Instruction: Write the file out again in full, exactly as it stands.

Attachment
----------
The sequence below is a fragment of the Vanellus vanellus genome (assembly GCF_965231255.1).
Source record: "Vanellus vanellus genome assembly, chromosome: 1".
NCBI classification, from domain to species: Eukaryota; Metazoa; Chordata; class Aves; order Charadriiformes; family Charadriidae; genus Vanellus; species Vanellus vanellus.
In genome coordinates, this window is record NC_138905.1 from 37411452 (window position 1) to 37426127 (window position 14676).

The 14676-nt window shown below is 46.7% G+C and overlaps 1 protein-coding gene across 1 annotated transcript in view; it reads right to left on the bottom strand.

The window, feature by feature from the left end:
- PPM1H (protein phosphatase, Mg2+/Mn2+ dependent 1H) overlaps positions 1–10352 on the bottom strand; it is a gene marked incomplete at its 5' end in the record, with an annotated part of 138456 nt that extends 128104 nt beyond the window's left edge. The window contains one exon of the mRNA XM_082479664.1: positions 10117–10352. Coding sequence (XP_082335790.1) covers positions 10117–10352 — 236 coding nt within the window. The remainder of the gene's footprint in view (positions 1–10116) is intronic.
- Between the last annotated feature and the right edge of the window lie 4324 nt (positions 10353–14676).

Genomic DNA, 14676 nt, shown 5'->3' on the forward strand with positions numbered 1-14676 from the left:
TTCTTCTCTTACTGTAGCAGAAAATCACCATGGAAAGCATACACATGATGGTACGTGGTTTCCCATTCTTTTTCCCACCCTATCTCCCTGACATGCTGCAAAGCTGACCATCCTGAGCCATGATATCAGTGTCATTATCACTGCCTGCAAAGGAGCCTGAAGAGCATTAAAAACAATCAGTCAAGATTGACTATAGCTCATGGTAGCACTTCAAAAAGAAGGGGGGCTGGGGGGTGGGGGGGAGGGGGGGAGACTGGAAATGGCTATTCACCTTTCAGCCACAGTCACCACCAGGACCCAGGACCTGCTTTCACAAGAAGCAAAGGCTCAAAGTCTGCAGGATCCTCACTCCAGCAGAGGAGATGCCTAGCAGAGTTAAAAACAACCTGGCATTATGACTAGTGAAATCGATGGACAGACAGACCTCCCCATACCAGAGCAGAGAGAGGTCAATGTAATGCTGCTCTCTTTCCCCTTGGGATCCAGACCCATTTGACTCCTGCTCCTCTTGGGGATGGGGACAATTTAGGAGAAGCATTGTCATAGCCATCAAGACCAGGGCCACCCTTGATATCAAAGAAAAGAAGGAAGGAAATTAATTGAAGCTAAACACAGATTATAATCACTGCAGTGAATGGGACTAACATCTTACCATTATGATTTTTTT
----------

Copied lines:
The sequence below is a fragment of the Vanellus vanellus genome (assembly GCF_965231255.1).
Source record: "Vanellus vanellus genome assembly, chromosome: 1".
NCBI classification, from domain to species: Eukaryota; Metazoa; Chordata; class Aves; order Charadriiformes; family Charadriidae; genus Vanellus; species Vanellus vanellus.
In genome coordinates, this window is record NC_138905.1 from 37411452 (window position 1) to 37426127 (window position 14676).

The 14676-nt window shown below is 46.7% G+C and overlaps 1 protein-coding gene across 1 annotated transcript in view; it reads right to left on the bottom strand.

The window, feature by feature from the left end:
- PPM1H (protein phosphatase, Mg2+/Mn2+ dependent 1H) overlaps positions 1–10352 on the bottom strand; it is a gene marked incomplete at its 5' end in the record, with an annotated part of 138456 nt that extends 128104 nt beyond the window's left edge. The window contains one exon of the mRNA XM_082479664.1: positions 10117–10352. Coding sequence (XP_082335790.1) covers positions 10117–10352 — 236 coding nt within the window. The remainder of the gene's footprint in view (positions 1–10116) is intronic.
- Between the last annotated feature and the right edge of the window lie 4324 nt (positions 10353–14676).

Genomic DNA, 14676 nt, shown 5'->3' on the forward strand with positions numbered 1-14676 from the left:
TTCTTCTCTTACTGTAGCAGAAAATCACCATGGAAAGCATACACATGATGGTACGTGGTTTCCCATTCTTTTTCCCACCCTATCTCCCTGACATGCTGCAAAGCTGACCATCCTGAGCCATGATATCAGTGTCATTATCACTGCCTGCAAAGGAGCCTGAAGAGCATTAAAAACAATCAGTCAAGATTGACTATAGCTCATGGTAGCACTTCAAAAAGAAGGGGGGCTGGGGGGTGGGGGGGAGGGGGGGAGACTGGAAATGGCTATTCACCTTTCAGCCACAGTCACCACCAGGACCCAGGACCTGCTTTCACAAGAAGCAAAGGCTCAAAGTCTGCAGGATCCTCACTCCAGCAGAGGAGATGCCTAGCAGAGTTAAAAACAACCTGGCATTATGACTAGTGAAATCGATGGACAGACAGACCTCCCCATACCAGAGCAGAGAGAGGTCAATGTAATGCTGCTCTCTTTCCCCTTGGGATCCAGACCCATTTGACTCCTGCTCCTCTTGGGGATGGGGACAATTTAGGAGAAGCATTGTCATAGCCATCAAGACCAGGGCCACCCTTGATATCAAAGAAAAGAAGGAAGGAAATTAATTGAAGCTAAACACAGATTATAATCACTGCAGTGAATGGGACTAACATCTTACCATTATGATTTTTTT